I believe in journalism - humbugs, hazards and all
Meidyatama Suryodiningrat, The Jakarta Post
Near the entrance of the editorial office of The Jakarta Post
is a framed covenant bearing the title "The Journalist's Creed".
It is a declaration of the principles of the journalistic profession.
"I believe in the profession of journalism," so begins the pledge, authored a century ago by Walter Williams -- the first dean of the University of Missouri's School of Journalism.
It speaks of a sacred public trust; of accuracy and fairness as fundamental to good journalism; of a profession which fears God and honors man, unswayed by the appeal of privilege or the clamor of the mob.
Bold words for an occupation whose practitioners are sometimes likened to irritating mosquitoes.
But today's culture of novelty and sensationalism have taken precedence over fact. Rather than reporters of news, journalists frequently become makers of news. More famous than the subjects they report on.
The daily dose of the day's events is fed to TV viewers by star reporters whose integrity is determined by their attractiveness and ability to maximize news as entertainment. The hairbrush a supplement to wisdom and the first prerequisite of broadcast journalism.
The standing of the print media is not much better. It is one thing to make honest mistakes. To err is, after all, human. But it is another thing altogether when amusement takes precedence over truth. Journalism, hence, becomes a portico for the commercial rummage of tattletales.
Instead of illumination, millions of copies of newspapers and newsmagazines are sold feeding off the fear and paranoia of a public caught in a bewildering wave of sociopolitical change.
The public wants what the public gets. Right now it is getting a fantasy parade of false diatribe and shallow logic.
With volumes of published glib and hours of broadcasted trite, it is no wonder the public seems to be turning against the press.
As World Press Freedom Day quietly passes Wednesday, it is timely for Indonesian journalists to reflect on their profession.
Usually the day is filled with speeches on the values of press freedom and gloomy predictions of the lurking dangers that threaten the press.
These sermons, no matter how often recycled, are both valid and pressing.
The importance of a free press to the fate of democratic transition in Indonesia cannot be underscored enough.
Once under the gun of an exploitative regime, the press in Indonesia now faces new and no-less menacing challenges.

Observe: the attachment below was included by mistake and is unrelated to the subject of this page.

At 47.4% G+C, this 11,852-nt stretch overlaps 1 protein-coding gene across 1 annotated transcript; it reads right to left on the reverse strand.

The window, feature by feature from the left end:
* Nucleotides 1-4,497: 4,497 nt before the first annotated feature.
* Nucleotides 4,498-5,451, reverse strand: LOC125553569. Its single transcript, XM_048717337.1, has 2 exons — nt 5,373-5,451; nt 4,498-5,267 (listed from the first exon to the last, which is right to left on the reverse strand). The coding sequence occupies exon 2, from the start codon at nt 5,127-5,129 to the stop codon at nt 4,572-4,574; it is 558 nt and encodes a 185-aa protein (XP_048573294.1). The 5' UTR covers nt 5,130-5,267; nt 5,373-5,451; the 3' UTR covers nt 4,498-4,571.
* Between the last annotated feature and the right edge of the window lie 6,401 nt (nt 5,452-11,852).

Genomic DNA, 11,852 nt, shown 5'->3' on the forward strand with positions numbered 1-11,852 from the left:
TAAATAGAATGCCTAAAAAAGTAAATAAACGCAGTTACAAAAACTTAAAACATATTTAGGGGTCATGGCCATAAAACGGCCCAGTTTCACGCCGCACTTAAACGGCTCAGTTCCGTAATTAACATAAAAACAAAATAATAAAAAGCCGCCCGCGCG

There is a tendency to criminalize the press.
In a state where the law is more shy than the criminals, vigilantes freely intimidate media organizations when reports are deemed unflattering.
The most novel challenge is the conglomeration of the media as business tycoons suddenly see profit, and more importantly, strategic benefits in building media empires.
Unfortunately these tycoons forget that while the media is a business, its main business is not business.
The predominance of tycoons is slowly diluting the profession, moving it away from a commitment to the interest of news, to one of news for (certain) interests.
But seasoned journalists also know full well, though rarely admit it in public, that even in the most perfect democracies "occupational hazards" are a signature of the profession.
Firemen spend much of their time raising awareness about safety and prevention. But they realize that fires are inevitable and when a blaze erupts, it is their duty to jump into the flames.
The same analogy applies to journalism. The truth hurts, and some people are going to fight back after being exposed to such hurt.
Like a drug, the constant theme of being under threat, of fighting for a cause, being on a higher moral plain and throwing caution to the wind, frequently causes journalists to exude a sense of superiority.
The privilege of "preaching to the masses" is a corruptive vanity. Journalists too high on themselves become the very reflection of the false prophets they try to expose.
In this new information age, journalists can no longer afford to be a closed league of humbugs. Official media organizations cannot maintain the same degree of conceitedness they once had.
The Internet has empowered the masses. Information is no longer the monopoly of the powerful and professionals.
Citizen journalism is emerging through blogs, mailing lists and chat-rooms, rendering the pious editorial boards more and more irrelevant.
Instead of running in fear, professional journalists should embrace this phenomena by instilling a greater degree of journalistic ethics which can help raise the credibility of citizen journalists.
Whether amateur or professional, in the end is it not all toward the same goal?
Let us also question whether journalists should truly become agents of change. Can objectivity -- the first principal of news reporting -- be sustained when one is engaged in advocacy journalism?
News reporters must ensure the public receives accurate information and educate them on the possibilities which may arise. From there, let us trust the "informed" public to make up their own mind.
Journalism is like the mythological greatness of Mt. Olympus, and its protagonists the all-powerful Greek gods who inhabited this place of purity.
But Mt. Olympus and its gods were only relevant as long as their mortal subjects held them in esteem. No matter how great Zeus' power, once mortals were able to fend for themselves and find their own way round the world these mighty gods faded into oblivion.
Let the press not be another Greek tragedy.The author is a staff writer at The Jakarta Post.